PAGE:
But the baby was a wonderful third wheel as we helped Daddy feed.  She didn’t talk; in fact, she slept part of the time.  As we loaded the cake wagon with feed and bumped it out to the pasture, my husband and I had ample opportunity to blow the dust off of the complex topics we can’t address when the big kids are present and are too tired to talk about after bedtime.  It was a beautiful early spring morning.  The cows, shiny black in the early morning sunlight, chewed their cud and looked on with curiosity.  And they and I treasured our special (until now, secret) kinship.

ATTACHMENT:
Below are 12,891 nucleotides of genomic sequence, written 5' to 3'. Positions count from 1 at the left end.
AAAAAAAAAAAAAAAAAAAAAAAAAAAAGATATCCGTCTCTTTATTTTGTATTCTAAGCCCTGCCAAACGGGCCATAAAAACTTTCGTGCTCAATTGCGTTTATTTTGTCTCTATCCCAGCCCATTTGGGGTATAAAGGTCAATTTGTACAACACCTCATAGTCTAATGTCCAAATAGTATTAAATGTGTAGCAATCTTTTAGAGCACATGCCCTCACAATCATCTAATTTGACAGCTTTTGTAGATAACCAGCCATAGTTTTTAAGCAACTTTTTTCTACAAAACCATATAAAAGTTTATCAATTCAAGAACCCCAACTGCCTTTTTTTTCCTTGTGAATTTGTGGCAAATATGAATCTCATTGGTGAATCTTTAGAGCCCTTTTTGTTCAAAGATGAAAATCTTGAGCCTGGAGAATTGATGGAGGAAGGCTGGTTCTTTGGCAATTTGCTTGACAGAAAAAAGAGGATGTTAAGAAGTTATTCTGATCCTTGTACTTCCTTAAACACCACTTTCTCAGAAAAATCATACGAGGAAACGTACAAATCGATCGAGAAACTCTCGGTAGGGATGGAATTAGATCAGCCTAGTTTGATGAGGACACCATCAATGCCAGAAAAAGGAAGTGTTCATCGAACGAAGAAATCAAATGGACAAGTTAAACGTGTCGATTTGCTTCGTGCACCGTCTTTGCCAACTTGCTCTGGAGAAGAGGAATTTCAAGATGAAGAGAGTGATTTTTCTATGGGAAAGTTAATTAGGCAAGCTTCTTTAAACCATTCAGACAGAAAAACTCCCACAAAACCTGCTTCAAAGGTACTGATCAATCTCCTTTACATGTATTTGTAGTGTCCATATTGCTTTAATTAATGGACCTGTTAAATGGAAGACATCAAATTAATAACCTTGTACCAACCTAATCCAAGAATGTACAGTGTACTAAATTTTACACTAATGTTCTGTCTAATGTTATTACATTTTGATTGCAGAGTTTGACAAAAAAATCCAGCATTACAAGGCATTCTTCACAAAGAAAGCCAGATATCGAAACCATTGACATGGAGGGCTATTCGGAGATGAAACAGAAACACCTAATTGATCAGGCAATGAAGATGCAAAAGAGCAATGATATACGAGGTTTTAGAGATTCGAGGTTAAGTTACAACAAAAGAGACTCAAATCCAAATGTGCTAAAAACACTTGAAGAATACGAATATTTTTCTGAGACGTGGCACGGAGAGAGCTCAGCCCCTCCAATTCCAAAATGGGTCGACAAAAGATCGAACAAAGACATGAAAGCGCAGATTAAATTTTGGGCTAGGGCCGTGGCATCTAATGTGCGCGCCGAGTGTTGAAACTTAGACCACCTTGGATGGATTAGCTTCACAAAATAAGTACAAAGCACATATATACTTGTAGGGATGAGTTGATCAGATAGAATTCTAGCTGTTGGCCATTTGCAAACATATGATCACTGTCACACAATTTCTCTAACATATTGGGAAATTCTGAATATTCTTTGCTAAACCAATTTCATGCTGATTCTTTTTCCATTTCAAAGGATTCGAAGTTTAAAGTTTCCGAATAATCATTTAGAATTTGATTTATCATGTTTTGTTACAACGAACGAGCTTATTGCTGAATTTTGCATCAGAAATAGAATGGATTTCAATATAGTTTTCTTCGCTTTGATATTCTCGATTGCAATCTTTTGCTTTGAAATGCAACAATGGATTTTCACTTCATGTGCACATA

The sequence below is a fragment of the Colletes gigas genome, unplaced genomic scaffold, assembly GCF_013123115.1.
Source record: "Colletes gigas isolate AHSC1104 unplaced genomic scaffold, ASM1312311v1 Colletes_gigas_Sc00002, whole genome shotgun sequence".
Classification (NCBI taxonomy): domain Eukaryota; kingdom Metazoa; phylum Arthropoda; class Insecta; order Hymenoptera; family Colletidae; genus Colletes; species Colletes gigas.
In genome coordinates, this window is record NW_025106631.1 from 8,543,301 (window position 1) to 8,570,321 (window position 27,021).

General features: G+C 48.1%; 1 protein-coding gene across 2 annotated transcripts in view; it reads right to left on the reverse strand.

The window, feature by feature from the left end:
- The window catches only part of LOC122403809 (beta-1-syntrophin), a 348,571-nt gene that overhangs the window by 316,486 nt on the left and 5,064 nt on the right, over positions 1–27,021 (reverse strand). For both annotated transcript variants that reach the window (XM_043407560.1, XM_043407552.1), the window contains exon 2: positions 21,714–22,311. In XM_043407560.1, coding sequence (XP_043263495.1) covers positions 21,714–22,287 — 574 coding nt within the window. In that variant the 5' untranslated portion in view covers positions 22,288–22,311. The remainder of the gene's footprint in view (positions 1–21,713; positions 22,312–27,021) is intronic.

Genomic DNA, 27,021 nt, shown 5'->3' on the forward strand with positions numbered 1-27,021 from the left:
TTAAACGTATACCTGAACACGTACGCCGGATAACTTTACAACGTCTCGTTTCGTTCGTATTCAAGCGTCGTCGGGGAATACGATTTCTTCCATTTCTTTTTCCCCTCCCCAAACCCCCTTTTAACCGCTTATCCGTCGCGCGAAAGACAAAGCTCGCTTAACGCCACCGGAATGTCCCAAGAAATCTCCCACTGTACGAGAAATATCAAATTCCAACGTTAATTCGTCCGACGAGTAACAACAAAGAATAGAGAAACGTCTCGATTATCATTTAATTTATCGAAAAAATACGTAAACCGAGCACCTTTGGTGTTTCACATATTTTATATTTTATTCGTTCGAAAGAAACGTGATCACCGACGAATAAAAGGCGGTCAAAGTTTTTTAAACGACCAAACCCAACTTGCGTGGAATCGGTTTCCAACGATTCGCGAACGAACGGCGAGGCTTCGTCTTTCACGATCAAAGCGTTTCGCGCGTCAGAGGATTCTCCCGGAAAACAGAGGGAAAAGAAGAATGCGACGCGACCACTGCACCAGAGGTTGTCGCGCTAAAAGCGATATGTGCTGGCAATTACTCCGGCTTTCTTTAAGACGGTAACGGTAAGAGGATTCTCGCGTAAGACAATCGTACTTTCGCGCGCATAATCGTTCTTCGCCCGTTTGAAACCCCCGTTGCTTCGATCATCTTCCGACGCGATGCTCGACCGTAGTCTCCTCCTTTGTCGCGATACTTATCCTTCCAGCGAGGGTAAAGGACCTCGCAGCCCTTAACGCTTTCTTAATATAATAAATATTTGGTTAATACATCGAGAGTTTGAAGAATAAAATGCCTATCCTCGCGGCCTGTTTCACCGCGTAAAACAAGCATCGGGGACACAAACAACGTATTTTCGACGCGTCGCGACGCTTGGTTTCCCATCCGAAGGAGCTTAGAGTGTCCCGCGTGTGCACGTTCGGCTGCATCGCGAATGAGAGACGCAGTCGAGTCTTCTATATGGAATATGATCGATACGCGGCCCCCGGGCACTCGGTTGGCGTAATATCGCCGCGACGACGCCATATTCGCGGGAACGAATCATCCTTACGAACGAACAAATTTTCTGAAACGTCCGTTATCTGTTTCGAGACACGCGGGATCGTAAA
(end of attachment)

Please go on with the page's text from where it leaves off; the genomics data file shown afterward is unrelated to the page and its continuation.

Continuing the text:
Not that you and I have been arguing, but I guess my main argument is this:  I’m not weird for not wanting to ditch my baby for Date Night.  I’m just responding to the simple science of nature.  My cow friends tell me I am totally normal.  (They also tell me it’s okay to charge and head-butt anyone who makes me mad, but I’ve decided to draw some sort of line between human and animal behavior.)  To summarize:  If Date Night is your thing, you just go for it.  Do what you need to do to stay alive and keep loving your kids.  Follow your own instincts.  You don’t have to be a cow like me.  You just be any animal you want to be.


© Tami Blake